Our top screenwriting tips for writing a better movie

November 2nd, 2020  |  by Amalie Luthra

Top screenwriting tips:

Writing a script is not an easy task. But when you finish that script, it’s incredibly fulfilling. There’s nothing better than finishing your script and reading back your masterpiece. However, there are a few stumbling blocks you may encounter on your road to completing your script.

That’s why we’ve put together a list of tips to ensure you write a great script—a script with compelling characters, exciting action, and one that will sell.

Without further ado, let’s jump into the tips that will ensure you write a better movie!

Create a plan

Whether it’s a film overview, a synopsis, or a film treatment – a plan must be put in place. The reason for this is to give you some structure to plot your idea and explore it before you begin writing.

It’s the time when you need to start creating additional dimensions for your lead character and their supporting co-stars. Add extra dimensions to them, plot out where they’re starting in their journey and where they need to get to.

It will also help you overcome writer’s block. The reason is when you get stuck or lost amidst the story; you can fall back on your overview and get yourself back on track. It’s brilliant if you have time pressures or just looking to write your first script.

Develop a complete character

Developing a complete character will carry your story, add depth to it, and keep the reader glued to your script. You need to understand how your character operates, what’s their daily routine, and ask yourself, “how do they behave on a regular basis?”.

Their actions will speak volumes higher than their dialogue, so make sure you have your character developed to the most significant detail. This will bring your script to life. 

Our top screenwriting tips for writing a better movie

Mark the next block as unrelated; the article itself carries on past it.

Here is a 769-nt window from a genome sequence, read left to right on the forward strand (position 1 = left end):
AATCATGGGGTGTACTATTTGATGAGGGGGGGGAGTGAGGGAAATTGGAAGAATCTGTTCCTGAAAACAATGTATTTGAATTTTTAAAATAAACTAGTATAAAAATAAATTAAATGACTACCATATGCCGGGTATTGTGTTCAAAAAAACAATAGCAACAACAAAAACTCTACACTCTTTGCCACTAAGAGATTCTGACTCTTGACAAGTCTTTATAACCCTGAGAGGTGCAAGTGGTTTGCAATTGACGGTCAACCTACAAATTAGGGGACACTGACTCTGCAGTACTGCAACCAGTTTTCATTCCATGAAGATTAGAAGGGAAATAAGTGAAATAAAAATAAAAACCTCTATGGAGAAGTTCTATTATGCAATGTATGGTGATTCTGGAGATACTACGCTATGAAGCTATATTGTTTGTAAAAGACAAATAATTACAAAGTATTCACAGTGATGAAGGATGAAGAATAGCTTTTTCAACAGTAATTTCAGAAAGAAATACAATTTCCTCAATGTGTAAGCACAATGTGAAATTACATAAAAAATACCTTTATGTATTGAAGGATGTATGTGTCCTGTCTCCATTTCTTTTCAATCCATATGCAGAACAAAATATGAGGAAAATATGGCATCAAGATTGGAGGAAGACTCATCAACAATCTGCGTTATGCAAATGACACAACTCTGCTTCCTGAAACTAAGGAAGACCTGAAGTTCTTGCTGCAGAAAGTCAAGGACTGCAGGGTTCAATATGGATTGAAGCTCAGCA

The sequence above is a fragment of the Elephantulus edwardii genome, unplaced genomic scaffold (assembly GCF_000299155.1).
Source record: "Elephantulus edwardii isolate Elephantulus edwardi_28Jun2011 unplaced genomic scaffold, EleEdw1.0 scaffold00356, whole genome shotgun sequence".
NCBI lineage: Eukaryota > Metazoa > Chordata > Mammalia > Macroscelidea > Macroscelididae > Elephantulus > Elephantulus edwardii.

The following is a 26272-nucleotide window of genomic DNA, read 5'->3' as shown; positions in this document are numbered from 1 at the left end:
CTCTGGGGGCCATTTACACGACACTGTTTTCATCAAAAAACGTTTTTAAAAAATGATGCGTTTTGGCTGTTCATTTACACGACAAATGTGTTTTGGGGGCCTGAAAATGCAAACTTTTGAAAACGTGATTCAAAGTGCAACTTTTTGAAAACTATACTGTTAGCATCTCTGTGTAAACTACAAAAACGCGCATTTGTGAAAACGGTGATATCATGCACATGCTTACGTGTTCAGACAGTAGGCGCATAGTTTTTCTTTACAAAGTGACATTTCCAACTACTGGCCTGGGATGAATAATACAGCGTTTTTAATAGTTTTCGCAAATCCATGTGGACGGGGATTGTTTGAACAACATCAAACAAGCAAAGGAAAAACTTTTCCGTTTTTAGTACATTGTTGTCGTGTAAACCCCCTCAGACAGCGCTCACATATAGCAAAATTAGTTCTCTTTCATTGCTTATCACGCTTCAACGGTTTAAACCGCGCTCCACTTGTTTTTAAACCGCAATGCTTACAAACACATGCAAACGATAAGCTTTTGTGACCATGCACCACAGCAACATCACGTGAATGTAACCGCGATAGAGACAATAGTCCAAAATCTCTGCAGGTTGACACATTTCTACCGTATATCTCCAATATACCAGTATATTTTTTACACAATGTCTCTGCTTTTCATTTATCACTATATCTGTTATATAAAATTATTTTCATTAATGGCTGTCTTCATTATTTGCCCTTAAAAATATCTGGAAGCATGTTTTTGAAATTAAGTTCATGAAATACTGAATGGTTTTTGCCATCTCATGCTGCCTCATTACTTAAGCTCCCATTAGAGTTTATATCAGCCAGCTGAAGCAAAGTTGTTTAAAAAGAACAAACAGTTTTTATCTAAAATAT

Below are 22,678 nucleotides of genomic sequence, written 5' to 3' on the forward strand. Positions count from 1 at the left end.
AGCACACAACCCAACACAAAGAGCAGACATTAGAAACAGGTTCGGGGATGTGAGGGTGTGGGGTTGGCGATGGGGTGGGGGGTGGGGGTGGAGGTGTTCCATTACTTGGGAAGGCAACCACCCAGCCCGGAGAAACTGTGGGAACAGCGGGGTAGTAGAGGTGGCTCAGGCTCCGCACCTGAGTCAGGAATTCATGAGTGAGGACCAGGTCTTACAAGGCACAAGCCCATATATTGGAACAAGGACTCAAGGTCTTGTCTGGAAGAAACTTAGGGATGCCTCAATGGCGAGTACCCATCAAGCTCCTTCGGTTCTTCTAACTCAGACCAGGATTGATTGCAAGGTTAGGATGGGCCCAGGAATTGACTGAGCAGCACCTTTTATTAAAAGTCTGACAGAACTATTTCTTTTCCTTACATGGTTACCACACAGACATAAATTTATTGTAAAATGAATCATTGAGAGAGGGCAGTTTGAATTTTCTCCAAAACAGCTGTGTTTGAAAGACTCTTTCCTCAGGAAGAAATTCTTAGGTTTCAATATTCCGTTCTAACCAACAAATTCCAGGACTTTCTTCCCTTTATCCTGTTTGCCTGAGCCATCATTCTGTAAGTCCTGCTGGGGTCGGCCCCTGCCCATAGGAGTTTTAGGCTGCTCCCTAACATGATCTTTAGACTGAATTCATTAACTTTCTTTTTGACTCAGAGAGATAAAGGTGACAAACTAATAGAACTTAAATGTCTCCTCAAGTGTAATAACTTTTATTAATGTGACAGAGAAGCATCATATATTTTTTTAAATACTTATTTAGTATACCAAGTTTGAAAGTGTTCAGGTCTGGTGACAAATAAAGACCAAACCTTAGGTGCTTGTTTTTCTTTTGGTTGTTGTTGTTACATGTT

Gather useful research

Gathering research on your character is imperative to developing your script. For example, if they’re a truck driver by day – reach out to a truck driver and find out what their daily routine is. Make the character believable… Well, to a point, as if they’re a superhero by night, the truck driver you interview may not be able to help!

If your characters a detective, read some detective books, follow some crime documentaries, or even research some old files.


These practices will help you in understanding the character and delivering a fully developed character for the audience to root for. 

Remember to force your protagonist into action

Make them fall into the action, whether it’s an unexpected twist or they have their hand turned to jump full throttle into it. Never let them drift into it as it won’t bring out the excitement of the action for the audience. You want them to fly into it – it will make for an exciting twist at the end of Act 1.

Write compelling dialogue

Writing compelling dialogue is imperative to creating an interesting character and a great script. You need them to have meaningful dialogue that fits their persona but also works with the story.

Well written dialogue can bring out the best in the scene and move it from good to great. Ensure the words are crafted well and are poignant.

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